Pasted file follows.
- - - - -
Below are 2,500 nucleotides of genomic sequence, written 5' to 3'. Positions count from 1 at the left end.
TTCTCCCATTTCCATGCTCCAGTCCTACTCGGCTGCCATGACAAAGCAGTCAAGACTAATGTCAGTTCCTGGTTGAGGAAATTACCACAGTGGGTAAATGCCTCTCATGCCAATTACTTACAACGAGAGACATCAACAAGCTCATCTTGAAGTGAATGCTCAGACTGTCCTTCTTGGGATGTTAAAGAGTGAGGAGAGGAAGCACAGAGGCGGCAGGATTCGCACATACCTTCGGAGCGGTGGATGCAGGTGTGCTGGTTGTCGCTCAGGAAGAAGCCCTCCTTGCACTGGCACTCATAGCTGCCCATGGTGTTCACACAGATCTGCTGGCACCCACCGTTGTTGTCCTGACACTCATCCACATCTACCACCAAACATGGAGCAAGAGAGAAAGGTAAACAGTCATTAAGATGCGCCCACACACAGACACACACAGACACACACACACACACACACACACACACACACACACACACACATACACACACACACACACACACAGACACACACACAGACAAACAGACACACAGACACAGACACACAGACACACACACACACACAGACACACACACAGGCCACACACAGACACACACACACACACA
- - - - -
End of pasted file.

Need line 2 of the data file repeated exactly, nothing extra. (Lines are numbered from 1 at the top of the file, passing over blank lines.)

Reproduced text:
TTCTCCCATTTCCATGCTCCAGTCCTACTCGGCTGCCATGACAAAGCAGTCAAGACTAATGTCAGTTCCTGGTTGAGGAAATTACCACAGTGGGTAAATGCCTCTCATGCCAATTACTTACAACGAGAGACATCAACAAGCTCATCTTGAAGTGAATGCTCAGACTGTCCTTCTTGGGATGTTAAAGAGTGAGGAGAGGAAGCACAGAGGCGGCAGGATTCGCACATACCTTCGGAGCGGTGGATGCAGGTGTGCTGGTTGTCGCTCAGGAAGAAGCCCTCCTTGCACTGGCACTCATAGCTGCCCATGGTGTTCACACAGATCTGCTGGCACCCACCGTTGTTGTCCTGACACTCATCCACATCTACCACCAAACATGGAGCAAGAGAGAAAGGTAAACAGTCATTAAGATGCGCCCACACACAGACACACACAGACACACACACACACACACACACACACACACACACACACACACATACACACACACACACACACACAGACACACACACAGACAAACAGACACACAGACACAGACACACAGACACACACACACACACAGACACACACACAGGCCACACACAGACACACACACACACACA